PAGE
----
Before Chinese President XI was preparing to travel to Bishkek in Kyrgyzstan to attend the SCO meet, a Chinese semi-official English daily Global Times published a write-up reflecting on peace and security in Soth Asia. It doled out flowery rhetoric exhorting New Delhi to respond to the overtures of Pakistani PM for peace talks. In subtle words, it wanted to convey that Beijing would be ready to offer its mediation knowing that India was averse to such initiatives from any quarter.
Within a day or two of this indirect message, a spokesman of the American foreign office, commenting on the situation in South Asia in the background of rising tension in the Persian Gulf in which an American tanker was attacked, said that India had made it clear to Pakistan that terror and talks cannot go together.
Beijing is precisely replicating the exhortations of Pakistani leaders to let terrorists go on with their marauder role in Kashmir and at the same time conduct a dialogue with Pakistan. Pakistan wants to create an area that either (a) GHQ is on board when the offer of talks is made to New Delhi, or (b) GHQ remains sidelined while bilateral talks ensue. Both propositions are false and cannot be relied upon. The crux of the failure of Indo-Pak talks in historical terms is that the GHQ dictates the terms, not Islamabad.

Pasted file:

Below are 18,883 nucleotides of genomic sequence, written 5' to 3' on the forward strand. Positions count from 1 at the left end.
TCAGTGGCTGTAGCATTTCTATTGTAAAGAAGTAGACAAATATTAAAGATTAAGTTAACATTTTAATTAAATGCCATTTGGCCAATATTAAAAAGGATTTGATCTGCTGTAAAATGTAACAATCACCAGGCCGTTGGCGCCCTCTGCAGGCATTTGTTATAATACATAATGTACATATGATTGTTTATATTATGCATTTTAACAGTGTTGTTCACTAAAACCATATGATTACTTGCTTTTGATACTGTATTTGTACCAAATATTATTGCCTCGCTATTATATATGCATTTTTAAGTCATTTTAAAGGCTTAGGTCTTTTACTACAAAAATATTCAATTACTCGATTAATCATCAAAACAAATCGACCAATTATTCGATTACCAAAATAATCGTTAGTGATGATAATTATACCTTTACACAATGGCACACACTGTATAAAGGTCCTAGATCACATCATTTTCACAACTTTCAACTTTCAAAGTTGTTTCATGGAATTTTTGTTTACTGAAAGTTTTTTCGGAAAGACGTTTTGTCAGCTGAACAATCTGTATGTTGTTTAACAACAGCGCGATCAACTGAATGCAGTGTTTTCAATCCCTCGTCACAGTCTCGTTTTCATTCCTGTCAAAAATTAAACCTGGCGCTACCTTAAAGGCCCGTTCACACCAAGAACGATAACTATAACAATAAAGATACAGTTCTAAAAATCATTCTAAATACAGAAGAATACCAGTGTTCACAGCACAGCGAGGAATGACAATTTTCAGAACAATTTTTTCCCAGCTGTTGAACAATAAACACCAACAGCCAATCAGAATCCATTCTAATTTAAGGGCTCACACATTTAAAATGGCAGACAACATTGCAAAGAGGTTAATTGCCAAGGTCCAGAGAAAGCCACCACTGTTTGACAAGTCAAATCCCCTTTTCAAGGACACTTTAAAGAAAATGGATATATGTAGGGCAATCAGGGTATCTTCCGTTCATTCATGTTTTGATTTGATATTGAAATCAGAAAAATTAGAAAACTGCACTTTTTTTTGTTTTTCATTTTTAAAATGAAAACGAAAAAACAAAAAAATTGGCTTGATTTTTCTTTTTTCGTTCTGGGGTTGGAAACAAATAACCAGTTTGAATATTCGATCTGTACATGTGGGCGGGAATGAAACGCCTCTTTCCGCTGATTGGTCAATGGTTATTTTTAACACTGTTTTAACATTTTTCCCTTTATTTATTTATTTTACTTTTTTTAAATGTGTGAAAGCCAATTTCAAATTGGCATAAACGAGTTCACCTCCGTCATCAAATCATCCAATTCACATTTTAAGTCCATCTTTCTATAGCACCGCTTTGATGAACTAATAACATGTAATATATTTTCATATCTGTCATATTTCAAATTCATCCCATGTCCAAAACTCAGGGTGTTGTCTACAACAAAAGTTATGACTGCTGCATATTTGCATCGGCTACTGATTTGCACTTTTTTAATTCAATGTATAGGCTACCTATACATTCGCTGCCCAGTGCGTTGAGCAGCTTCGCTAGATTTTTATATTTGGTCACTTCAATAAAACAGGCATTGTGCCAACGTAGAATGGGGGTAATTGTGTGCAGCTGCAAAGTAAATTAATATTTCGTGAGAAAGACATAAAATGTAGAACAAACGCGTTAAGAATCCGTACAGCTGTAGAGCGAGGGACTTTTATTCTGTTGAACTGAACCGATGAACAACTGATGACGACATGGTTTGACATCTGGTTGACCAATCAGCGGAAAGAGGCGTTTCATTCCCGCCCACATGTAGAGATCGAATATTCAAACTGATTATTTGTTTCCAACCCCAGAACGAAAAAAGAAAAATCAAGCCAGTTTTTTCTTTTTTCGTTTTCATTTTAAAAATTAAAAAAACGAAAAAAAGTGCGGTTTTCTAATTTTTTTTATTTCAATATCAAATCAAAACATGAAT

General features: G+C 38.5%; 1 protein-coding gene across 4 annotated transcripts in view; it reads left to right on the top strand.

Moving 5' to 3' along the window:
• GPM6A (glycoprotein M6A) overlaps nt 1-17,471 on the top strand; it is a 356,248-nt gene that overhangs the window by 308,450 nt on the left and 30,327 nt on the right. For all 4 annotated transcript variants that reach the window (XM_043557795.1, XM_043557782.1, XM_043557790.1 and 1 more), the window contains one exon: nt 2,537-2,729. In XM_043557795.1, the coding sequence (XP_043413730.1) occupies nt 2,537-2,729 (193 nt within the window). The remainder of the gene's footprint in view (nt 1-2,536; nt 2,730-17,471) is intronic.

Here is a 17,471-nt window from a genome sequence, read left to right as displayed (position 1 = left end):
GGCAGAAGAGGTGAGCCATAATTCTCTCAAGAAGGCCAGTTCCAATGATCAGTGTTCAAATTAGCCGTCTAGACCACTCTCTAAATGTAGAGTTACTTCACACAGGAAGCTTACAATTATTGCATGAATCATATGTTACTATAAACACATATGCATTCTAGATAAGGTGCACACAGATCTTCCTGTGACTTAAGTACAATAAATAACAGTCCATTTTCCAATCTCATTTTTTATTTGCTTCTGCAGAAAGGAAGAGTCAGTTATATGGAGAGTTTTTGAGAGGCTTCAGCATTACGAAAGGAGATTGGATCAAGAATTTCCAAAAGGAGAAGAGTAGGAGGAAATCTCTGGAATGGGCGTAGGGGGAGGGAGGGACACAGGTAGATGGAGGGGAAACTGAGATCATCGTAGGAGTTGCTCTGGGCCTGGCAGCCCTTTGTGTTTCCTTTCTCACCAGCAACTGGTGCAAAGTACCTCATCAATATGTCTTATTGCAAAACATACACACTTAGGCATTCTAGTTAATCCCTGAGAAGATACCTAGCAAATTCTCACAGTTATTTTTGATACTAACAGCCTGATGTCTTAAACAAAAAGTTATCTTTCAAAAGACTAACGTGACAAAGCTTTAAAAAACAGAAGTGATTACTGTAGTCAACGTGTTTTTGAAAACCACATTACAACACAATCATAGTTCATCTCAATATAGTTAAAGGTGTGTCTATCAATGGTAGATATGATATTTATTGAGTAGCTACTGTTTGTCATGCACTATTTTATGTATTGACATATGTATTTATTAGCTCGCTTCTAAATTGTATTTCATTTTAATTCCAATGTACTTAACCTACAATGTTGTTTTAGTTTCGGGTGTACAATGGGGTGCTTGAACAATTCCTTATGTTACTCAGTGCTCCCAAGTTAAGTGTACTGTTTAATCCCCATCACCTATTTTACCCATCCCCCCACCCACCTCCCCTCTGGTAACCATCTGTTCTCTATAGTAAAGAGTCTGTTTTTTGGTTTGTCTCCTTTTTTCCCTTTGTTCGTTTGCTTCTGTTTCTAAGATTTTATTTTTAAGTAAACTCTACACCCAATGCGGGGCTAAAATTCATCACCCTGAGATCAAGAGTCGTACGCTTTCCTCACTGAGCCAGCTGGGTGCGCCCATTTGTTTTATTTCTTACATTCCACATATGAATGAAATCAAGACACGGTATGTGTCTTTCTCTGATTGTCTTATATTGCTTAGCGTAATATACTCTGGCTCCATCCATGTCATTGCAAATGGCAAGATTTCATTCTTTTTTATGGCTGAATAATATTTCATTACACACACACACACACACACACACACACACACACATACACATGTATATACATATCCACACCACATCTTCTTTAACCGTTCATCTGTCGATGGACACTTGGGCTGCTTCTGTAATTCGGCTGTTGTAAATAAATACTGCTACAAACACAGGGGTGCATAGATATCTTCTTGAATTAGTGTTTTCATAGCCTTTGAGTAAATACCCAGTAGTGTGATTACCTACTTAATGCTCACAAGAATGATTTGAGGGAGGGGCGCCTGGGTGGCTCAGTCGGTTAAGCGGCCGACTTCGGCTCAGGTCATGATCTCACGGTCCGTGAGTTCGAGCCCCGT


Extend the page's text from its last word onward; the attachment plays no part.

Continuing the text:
The drama of the offer of talks to New Delhi has a definite purpose. Given the history of Indo-Pak relations, it is unusual for Pakistan to ask India for the resumption of talks or to approach the third party for the purpose. It is also unusual for China to publicly though unofficially prompt India to return to talks without touching the core issue of Pakistan dismantling the terrorist structure.